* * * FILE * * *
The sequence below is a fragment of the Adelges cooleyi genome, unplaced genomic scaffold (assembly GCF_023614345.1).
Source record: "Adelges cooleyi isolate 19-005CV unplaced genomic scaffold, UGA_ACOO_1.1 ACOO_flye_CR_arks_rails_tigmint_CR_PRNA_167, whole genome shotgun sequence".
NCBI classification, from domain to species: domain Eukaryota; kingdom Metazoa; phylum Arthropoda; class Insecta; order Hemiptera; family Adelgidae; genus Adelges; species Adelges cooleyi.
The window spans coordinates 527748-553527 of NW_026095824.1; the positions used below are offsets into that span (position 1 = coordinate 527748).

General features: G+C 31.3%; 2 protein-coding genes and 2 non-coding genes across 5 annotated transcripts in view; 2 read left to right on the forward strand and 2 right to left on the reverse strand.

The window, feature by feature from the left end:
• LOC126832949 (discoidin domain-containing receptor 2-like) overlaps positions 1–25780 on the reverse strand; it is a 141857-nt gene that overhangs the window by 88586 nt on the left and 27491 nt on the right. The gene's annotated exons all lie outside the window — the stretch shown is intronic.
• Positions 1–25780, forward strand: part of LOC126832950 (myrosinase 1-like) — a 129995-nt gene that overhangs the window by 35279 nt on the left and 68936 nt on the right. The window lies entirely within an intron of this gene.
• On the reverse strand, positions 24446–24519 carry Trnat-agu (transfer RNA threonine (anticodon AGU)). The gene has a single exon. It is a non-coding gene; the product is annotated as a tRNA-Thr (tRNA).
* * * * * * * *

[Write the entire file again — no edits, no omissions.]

The sequence below is a fragment of the Adelges cooleyi genome, unplaced genomic scaffold (assembly GCF_023614345.1).
Source record: "Adelges cooleyi isolate 19-005CV unplaced genomic scaffold, UGA_ACOO_1.1 ACOO_flye_CR_arks_rails_tigmint_CR_PRNA_167, whole genome shotgun sequence".
NCBI classification, from domain to species: domain Eukaryota; kingdom Metazoa; phylum Arthropoda; class Insecta; order Hemiptera; family Adelgidae; genus Adelges; species Adelges cooleyi.
The window spans coordinates 527748-553527 of NW_026095824.1; the positions used below are offsets into that span (position 1 = coordinate 527748).

General features: G+C 31.3%; 2 protein-coding genes and 2 non-coding genes across 5 annotated transcripts in view; 2 read left to right on the forward strand and 2 right to left on the reverse strand.

The window, feature by feature from the left end:
• LOC126832949 (discoidin domain-containing receptor 2-like) overlaps positions 1–25780 on the reverse strand; it is a 141857-nt gene that overhangs the window by 88586 nt on the left and 27491 nt on the right. The gene's annotated exons all lie outside the window — the stretch shown is intronic.
• Positions 1–25780, forward strand: part of LOC126832950 (myrosinase 1-like) — a 129995-nt gene that overhangs the window by 35279 nt on the left and 68936 nt on the right. The window lies entirely within an intron of this gene.
• On the reverse strand, positions 24446–24519 carry Trnat-agu (transfer RNA threonine (anticodon AGU)). The gene has a single exon. It is a non-coding gene; the product is annotated as a tRNA-Thr (tRNA).